Marian Wright Edelman, founder of the Children’s Defense Fund, has retired now but still writes a weekly column, Child Watch, for the CDF website. Her post of 1/12/24 is titled “Keep Moving.” It blends a speech from Dr. Martin Luther King Jr., a poem from Langston Hughes and a riff on the Children of Israel leaving Egypt. Read it here.
King was speaking at Founders’ Day in Spelman College’s Sisters Chapel during Edelman’s senior year of college. The young student was so impressed that she wrote down his conclusion in her daily journal: “We must keep moving. If you can’t fly, run; if you can’t run, walk; if you can’t walk, crawl; but by all means keep moving.”
Wright says King’s words caused her to reflect on “what people do with life – how much some do and others how little.”
Moses had to deal with three types of people, she wrote. One group, realizing how hard it would be to travel to the Promised Land, just wanted to return to slavery in Egypt. A second group didn’t want to return to Egypt but couldn’t manage the discipline and sacrifice to go on to Canaan. And the third group opted to go on “in spite of the obstacles, in spite of the difficulty, in spite of the sacrifices that we will have to make.”
Dr. King focused on the middle group – the people standing still.
As Wright recalls his speech, “He said: ‘Whenever God speaks, he says go forward, saying in substance that you must never become bogged down in mountains and situations that will impede your progress. You must never become complacently adjusted to unobtained goals. …’”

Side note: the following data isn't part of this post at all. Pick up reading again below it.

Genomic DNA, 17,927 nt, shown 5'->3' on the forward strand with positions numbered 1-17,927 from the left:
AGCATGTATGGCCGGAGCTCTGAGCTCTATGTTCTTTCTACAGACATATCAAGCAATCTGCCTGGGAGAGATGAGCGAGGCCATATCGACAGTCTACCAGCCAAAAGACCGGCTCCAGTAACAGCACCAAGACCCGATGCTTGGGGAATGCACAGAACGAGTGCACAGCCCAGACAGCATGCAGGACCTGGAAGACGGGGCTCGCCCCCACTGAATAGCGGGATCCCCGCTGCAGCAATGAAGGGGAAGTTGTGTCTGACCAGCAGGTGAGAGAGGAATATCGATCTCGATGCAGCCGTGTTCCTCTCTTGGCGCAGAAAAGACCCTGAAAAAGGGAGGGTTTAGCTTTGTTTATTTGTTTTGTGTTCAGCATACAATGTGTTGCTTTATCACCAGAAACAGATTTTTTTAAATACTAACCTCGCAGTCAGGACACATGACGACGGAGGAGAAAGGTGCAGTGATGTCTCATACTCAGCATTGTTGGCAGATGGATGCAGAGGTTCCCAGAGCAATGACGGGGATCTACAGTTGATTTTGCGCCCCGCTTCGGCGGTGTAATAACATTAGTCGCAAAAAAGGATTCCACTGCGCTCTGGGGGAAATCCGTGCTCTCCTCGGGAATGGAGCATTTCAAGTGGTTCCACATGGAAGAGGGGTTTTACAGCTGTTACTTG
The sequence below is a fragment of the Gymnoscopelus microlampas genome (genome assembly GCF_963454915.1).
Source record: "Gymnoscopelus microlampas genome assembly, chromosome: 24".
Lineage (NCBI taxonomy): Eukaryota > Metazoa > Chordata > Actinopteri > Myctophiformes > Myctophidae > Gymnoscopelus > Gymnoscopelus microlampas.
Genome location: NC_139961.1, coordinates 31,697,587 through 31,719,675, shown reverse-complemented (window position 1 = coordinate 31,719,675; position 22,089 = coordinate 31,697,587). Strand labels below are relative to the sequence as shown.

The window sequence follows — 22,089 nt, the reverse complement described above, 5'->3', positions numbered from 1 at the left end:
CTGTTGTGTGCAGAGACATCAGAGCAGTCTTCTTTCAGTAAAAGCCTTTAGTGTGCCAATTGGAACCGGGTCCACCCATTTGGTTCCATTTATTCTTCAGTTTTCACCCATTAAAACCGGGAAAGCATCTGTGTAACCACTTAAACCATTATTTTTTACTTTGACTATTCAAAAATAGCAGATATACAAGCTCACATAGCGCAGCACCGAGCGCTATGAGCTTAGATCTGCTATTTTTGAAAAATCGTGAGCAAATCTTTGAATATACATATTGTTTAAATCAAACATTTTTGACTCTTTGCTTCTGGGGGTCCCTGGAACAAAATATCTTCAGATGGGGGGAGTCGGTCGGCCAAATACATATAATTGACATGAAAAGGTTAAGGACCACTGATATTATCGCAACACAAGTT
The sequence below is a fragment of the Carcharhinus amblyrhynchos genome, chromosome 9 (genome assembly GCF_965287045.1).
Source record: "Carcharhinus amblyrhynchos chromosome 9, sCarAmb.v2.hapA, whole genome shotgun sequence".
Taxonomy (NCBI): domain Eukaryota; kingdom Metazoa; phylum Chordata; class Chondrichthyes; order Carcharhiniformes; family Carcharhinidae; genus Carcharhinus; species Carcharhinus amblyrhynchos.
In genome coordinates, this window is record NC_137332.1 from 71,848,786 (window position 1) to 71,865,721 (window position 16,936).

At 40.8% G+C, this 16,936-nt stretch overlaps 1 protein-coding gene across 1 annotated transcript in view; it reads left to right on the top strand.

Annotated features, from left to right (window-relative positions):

Now, if you’ve stuck this far, hear the wisdom, the optimist and the faith in King’s words. And realize that January 15, 2024, is a national holiday, not because MLK was a Black man or a Black leader. He speaks to and for us all.
“Dr. King said: ‘I do not stand here as a detached spectator. As I say to you this afternoon, have faith in the future, I speak as one who lives every day amidst the threat of death. I speak as one who has had to stand often amidst the surging murmur of life’s restless sea, I speak as one who has been battered often by the jostling winds of adversity, but I have faith in the future.
“I have faith in the future because I have faith in God and I believe that there is a power, a creative force in this universe seeking at all times to bring down prodigious hilltops of evil and pull low gigantic mountains of injustice. If we will believe this and struggle along, we will be able to achieve it.’”
Sandra Clark is editor/CEO of Knox TN Today Inc.